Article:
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InfoQ Homepage Articles Containers Are Contagious and Often Misused

Containers Are Contagious and Often Misused

Key Takeaways

  • Containers are not the only solution for the write-once run-everywhere objective, you can use cross-platform frameworks to build clean/simple solutions that are also easily deployable between different environments/clouds.
  • The initial effort of learning how to develop, deploy, and run containerized applications creates a sunk cost effect that makes it hard to move out of containers when needed (the Concorde fallacy). 
  • Using a modern technology stack can liberate you from Kubernetes. Using PaaS and Serverless gives you more time to focus on your application needs.
  • Stacking layers of abstractions affects performance. Using low-level programming language with containers can give you performance gains that can be crucial for some applications.
  • Simplicity is vital in maintaining solutions with ever more complex and more demanding requirements. Containers can simplify some solutions but are often an extra layer of unintuitive complexity.

[My writings are personal opinions and don’t represent my company]

Let’s get something straight right at the beginning — this article is not to argue that containers are bad, containers are certainly one of many great options developers have in their hands today. This article is also not scoped at the pros/cons of containers, my intent is just to present the developers and dev leads with some considerations around containers that I believe should be on the table when containers are discussed.

Before we dive in let me take your temperature (just kidding, I hate COVID), let’s just make sure you live in 2021 -

  •  .Net 5 is released already and (like its predecessor .Net Core) is cross-platform (Windows, Linux, and macOS).
  • OpenAPI, OpenID, OAuth2 are dominant open standards (among many others). E.g. the OpenID Foundation mentions that there are ‘over one billion OpenID enabled user accounts and over 50,000 websites accepting OpenID for logins’.
  • Most major clouds (including Azure) natively support both Linux and Windows operating systems, and natively supports Java as much as they support C# (among other languages). In fact, Java is so popular inside Microsoft that it got its own open-source Java SDK – OpenJDK.
  • There are clean solutions today to do one infrastructure-as-code for multi-cloud.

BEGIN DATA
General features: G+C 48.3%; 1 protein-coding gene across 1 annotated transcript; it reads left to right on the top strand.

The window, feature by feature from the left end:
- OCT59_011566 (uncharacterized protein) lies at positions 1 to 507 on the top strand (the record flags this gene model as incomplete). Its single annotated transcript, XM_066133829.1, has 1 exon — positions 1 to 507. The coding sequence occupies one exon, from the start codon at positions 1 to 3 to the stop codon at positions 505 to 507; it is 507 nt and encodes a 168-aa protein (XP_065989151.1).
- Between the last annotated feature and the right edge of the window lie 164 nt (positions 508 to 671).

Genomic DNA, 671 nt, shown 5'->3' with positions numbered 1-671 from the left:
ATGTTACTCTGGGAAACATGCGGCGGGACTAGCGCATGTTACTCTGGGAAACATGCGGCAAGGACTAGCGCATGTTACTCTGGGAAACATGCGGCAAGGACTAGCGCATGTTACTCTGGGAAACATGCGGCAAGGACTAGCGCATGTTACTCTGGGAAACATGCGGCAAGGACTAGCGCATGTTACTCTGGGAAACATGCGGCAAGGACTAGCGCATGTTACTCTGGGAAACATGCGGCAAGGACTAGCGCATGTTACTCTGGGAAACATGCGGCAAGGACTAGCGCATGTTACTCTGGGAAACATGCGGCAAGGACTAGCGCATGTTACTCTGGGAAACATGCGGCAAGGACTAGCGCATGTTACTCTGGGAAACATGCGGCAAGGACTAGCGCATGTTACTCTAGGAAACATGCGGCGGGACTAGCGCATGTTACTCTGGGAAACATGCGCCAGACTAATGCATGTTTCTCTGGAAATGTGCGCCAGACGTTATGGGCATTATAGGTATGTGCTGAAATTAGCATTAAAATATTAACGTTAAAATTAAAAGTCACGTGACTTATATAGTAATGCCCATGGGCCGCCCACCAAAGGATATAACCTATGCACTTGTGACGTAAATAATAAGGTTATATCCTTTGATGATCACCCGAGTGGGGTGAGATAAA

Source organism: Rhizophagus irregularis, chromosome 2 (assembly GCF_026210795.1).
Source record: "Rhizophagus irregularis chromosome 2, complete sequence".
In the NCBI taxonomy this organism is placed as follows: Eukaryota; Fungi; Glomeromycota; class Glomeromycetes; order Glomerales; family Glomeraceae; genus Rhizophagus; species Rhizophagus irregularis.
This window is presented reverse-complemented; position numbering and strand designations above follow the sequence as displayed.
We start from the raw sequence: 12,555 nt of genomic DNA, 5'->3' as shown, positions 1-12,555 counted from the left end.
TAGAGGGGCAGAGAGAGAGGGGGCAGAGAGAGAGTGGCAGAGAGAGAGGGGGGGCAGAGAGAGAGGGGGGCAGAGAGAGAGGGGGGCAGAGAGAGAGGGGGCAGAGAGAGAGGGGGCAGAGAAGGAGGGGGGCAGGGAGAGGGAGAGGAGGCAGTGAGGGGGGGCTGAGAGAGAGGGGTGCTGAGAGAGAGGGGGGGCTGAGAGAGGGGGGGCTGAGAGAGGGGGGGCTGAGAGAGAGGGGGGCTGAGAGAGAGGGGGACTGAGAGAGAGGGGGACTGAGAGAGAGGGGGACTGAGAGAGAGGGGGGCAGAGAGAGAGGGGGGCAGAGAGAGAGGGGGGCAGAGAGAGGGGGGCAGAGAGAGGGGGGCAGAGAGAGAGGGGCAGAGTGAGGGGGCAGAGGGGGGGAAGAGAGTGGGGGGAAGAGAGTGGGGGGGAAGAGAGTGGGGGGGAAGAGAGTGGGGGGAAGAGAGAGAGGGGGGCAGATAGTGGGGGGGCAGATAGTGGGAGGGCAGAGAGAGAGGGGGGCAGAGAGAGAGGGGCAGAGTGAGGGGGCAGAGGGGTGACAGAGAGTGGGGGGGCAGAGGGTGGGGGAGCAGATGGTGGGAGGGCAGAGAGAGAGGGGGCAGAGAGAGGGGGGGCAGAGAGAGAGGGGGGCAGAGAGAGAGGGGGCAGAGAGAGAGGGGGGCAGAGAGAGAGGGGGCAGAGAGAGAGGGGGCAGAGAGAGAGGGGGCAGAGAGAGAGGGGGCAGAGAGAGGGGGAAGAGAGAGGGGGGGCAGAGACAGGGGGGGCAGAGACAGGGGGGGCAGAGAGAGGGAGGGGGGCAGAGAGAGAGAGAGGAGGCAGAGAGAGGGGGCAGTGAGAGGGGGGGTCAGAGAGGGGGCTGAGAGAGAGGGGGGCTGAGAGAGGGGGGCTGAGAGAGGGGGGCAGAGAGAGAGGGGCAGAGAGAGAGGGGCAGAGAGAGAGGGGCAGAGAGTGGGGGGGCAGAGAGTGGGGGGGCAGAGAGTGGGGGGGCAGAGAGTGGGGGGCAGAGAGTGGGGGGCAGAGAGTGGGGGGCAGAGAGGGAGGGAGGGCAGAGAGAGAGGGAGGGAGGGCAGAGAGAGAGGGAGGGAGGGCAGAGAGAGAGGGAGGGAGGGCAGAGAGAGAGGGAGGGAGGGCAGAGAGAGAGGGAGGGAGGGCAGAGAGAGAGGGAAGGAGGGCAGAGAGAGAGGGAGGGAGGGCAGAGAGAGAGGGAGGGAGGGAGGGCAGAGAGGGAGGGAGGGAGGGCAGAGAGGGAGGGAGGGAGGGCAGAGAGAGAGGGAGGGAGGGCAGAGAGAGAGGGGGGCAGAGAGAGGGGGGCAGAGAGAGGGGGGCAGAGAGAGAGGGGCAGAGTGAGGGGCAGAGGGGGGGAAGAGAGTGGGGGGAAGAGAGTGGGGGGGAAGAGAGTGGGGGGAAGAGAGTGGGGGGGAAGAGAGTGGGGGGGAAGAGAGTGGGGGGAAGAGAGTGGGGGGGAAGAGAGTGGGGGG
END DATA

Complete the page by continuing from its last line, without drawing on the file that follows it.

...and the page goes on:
If these points are old news to you that is great, otherwise I’m afraid you’re still living in 2010 when containers were the only viable solution for many issues and long-term symptoms didn’t show up yet. If this is the case it’s fine, I trust you have it in you to be open-minded to what is coming.

Containers are not the only solution for the ‘write-once run-everywhere’ objective

Ten years ago it was the dream of every developer to pull a code from a repo and hit F5 to run it without running into some dependency issue that broke the build; deploying the code to new environments was cumbersome and error-prone. containers are excellent at resolving these challenges but are not the only option in 2021.

(I know this discussion is for developers not for business leads but let’s be real, just five years ago if the business folks tell you they need an ‘exit-strategy’ they were pretty much telling you to containerize your apps)

As the world moves towards cross-platform frameworks and open standards, code deployment between different environments/clouds is becoming easier by day — your app no longer needs to live in a box to get the benefits of container deployments. Take advantage of these cross-platform technologies and build upon open standards. Here are few examples:

  • Rebus allows you to write against an emulated queue during development and later deploy the code against an actual queue hosted in any supported platform (they support multiple services like Azure Service Bus, RabbitMQ, Amazon SQS, etc.).
  • Like Rebus, abstracts away the storage, it supports Azure Blob, AWS S3 among many others.